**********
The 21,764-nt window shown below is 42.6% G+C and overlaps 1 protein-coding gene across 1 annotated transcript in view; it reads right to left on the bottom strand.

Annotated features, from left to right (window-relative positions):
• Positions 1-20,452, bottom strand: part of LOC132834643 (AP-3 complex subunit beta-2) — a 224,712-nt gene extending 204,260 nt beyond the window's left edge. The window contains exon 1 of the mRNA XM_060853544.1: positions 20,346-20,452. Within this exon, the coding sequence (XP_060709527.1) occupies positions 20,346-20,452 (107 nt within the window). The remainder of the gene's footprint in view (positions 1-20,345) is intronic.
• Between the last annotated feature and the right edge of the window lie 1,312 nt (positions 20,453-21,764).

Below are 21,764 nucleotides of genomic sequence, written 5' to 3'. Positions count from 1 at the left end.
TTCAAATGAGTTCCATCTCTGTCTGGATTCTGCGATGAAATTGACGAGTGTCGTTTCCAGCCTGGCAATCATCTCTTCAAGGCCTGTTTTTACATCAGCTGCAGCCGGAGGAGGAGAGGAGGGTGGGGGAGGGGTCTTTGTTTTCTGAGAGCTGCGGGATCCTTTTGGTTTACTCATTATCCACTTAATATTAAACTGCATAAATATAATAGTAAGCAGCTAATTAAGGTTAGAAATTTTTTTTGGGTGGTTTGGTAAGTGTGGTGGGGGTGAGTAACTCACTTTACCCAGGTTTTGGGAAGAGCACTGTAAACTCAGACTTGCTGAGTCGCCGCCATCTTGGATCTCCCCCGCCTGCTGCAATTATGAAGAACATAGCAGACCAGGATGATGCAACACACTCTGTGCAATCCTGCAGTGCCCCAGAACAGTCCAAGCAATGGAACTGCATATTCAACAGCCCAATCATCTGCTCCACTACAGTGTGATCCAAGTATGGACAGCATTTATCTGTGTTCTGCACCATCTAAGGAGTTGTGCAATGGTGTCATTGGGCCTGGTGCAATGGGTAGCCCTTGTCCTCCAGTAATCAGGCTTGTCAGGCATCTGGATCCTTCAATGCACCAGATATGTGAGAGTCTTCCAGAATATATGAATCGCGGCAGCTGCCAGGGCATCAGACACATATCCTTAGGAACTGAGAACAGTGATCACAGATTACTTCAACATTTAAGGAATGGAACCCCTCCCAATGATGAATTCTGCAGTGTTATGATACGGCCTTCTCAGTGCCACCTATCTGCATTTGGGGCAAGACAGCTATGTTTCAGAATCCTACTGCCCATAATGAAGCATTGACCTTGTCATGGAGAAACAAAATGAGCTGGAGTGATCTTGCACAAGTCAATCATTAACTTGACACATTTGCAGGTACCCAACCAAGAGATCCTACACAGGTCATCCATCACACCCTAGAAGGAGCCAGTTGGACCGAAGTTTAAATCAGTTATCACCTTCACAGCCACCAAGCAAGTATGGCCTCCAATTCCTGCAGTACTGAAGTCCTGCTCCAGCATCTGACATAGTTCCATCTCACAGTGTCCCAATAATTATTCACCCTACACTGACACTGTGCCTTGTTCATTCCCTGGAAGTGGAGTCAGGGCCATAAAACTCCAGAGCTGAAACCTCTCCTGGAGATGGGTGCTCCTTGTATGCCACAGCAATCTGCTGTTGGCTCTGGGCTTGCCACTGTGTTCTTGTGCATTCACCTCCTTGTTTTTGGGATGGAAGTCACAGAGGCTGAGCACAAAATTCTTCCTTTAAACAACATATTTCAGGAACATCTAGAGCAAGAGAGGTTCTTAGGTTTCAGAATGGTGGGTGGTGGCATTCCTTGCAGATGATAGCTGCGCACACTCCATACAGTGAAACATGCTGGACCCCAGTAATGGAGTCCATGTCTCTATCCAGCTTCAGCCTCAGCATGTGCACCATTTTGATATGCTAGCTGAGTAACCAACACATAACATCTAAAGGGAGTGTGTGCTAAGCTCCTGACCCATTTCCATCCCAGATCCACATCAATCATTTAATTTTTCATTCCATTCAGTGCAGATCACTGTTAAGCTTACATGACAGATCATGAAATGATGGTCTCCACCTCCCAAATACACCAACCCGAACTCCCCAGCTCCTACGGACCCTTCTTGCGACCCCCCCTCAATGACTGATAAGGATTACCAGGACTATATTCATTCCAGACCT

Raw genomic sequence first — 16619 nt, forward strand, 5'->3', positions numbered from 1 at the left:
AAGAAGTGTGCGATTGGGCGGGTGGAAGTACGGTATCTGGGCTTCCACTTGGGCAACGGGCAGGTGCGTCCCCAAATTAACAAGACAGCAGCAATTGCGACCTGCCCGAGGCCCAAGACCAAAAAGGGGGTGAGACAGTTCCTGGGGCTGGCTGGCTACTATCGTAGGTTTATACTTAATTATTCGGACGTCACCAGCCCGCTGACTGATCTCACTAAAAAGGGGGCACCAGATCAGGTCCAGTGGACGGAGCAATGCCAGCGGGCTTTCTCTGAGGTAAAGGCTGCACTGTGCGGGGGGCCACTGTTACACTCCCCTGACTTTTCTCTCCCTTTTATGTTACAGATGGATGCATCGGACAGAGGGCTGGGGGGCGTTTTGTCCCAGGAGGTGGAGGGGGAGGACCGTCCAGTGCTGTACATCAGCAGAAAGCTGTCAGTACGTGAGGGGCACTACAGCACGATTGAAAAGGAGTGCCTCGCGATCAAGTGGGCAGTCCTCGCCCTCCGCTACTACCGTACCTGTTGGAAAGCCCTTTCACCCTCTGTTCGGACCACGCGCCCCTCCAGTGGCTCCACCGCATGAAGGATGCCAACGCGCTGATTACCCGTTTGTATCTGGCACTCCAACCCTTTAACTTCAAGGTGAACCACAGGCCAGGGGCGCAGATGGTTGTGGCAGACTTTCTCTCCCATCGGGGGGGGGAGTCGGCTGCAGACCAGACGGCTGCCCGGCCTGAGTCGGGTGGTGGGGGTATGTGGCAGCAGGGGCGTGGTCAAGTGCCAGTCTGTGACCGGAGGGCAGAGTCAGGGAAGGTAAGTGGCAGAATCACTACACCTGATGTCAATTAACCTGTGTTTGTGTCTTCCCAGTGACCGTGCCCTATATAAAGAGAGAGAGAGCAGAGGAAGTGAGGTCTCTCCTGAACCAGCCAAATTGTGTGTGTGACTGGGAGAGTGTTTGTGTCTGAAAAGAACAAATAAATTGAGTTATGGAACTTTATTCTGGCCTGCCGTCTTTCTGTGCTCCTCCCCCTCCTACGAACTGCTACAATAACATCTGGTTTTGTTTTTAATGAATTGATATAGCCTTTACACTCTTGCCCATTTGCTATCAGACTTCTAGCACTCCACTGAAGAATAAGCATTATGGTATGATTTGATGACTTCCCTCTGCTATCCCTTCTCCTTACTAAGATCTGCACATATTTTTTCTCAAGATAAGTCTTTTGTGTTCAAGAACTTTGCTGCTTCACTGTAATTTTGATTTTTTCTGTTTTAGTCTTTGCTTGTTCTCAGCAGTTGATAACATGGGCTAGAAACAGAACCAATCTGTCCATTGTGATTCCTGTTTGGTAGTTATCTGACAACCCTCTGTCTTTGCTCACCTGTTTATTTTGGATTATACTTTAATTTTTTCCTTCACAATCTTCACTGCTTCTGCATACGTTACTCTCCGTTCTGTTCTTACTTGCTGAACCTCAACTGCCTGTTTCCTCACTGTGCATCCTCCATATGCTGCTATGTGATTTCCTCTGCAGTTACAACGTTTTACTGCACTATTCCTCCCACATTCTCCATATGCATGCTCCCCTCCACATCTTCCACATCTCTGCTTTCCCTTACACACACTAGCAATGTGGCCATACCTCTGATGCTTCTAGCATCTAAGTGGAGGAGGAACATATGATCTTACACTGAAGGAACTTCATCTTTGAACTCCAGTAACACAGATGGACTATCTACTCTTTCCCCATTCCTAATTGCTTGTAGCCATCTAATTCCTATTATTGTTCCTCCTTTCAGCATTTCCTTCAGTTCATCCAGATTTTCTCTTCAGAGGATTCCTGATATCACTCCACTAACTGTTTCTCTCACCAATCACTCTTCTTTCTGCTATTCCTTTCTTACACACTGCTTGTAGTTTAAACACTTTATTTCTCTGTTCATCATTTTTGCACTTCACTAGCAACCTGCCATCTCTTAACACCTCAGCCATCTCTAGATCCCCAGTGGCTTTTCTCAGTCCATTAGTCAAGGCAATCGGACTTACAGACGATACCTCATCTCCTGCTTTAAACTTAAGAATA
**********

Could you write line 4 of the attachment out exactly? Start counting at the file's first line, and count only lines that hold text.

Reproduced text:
• Between the last annotated feature and the right edge of the window lie 1,312 nt (positions 20,453-21,764).